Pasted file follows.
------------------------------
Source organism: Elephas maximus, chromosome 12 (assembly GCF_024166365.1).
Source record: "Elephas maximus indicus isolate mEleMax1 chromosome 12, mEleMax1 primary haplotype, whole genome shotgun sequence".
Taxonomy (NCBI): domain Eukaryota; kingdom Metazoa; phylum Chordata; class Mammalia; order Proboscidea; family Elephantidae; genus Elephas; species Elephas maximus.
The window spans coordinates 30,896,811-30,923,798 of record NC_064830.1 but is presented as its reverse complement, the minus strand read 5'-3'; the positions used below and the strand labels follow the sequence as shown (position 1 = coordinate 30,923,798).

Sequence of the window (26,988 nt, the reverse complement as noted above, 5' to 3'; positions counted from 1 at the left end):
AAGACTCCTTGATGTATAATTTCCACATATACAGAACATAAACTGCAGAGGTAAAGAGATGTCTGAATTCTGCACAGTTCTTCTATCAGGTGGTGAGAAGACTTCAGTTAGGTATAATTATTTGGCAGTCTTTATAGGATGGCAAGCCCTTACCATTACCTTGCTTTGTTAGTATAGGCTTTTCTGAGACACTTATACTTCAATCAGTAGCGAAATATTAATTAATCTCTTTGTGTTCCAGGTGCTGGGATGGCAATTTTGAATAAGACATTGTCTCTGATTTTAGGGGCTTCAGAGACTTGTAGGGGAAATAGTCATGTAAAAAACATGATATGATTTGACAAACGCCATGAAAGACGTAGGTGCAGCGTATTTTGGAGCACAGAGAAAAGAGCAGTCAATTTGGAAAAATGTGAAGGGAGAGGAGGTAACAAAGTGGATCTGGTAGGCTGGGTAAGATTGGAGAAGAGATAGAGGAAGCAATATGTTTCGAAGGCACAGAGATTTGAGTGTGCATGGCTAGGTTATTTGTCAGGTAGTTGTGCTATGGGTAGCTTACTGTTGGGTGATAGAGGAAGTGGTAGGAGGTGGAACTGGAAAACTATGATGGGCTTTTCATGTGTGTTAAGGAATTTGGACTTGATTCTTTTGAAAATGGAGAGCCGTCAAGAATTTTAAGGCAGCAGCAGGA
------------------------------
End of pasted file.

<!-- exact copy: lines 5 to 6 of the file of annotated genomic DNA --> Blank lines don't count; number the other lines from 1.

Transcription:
Sequence of the window (26,988 nt, the reverse complement as noted above, 5' to 3'; positions counted from 1 at the left end):
AAGACTCCTTGATGTATAATTTCCACATATACAGAACATAAACTGCAGAGGTAAAGAGATGTCTGAATTCTGCACAGTTCTTCTATCAGGTGGTGAGAAGACTTCAGTTAGGTATAATTATTTGGCAGTCTTTATAGGATGGCAAGCCCTTACCATTACCTTGCTTTGTTAGTATAGGCTTTTCTGAGACACTTATACTTCAATCAGTAGCGAAATATTAATTAATCTCTTTGTGTTCCAGGTGCTGGGATGGCAATTTTGAATAAGACATTGTCTCTGATTTTAGGGGCTTCAGAGACTTGTAGGGGAAATAGTCATGTAAAAAACATGATATGATTTGACAAACGCCATGAAAGACGTAGGTGCAGCGTATTTTGGAGCACAGAGAAAAGAGCAGTCAATTTGGAAAAATGTGAAGGGAGAGGAGGTAACAAAGTGGATCTGGTAGGCTGGGTAAGATTGGAGAAGAGATAGAGGAAGCAATATGTTTCGAAGGCACAGAGATTTGAGTGTGCATGGCTAGGTTATTTGTCAGGTAGTTGTGCTATGGGTAGCTTACTGTTGGGTGATAGAGGAAGTGGTAGGAGGTGGAACTGGAAAACTATGATGGGCTTTTCATGTGTGTTAAGGAATTTGGACTTGATTCTTTTGAAAATGGAGAGCCGTCAAGAATTTTAAGGCAGCAGCAGGA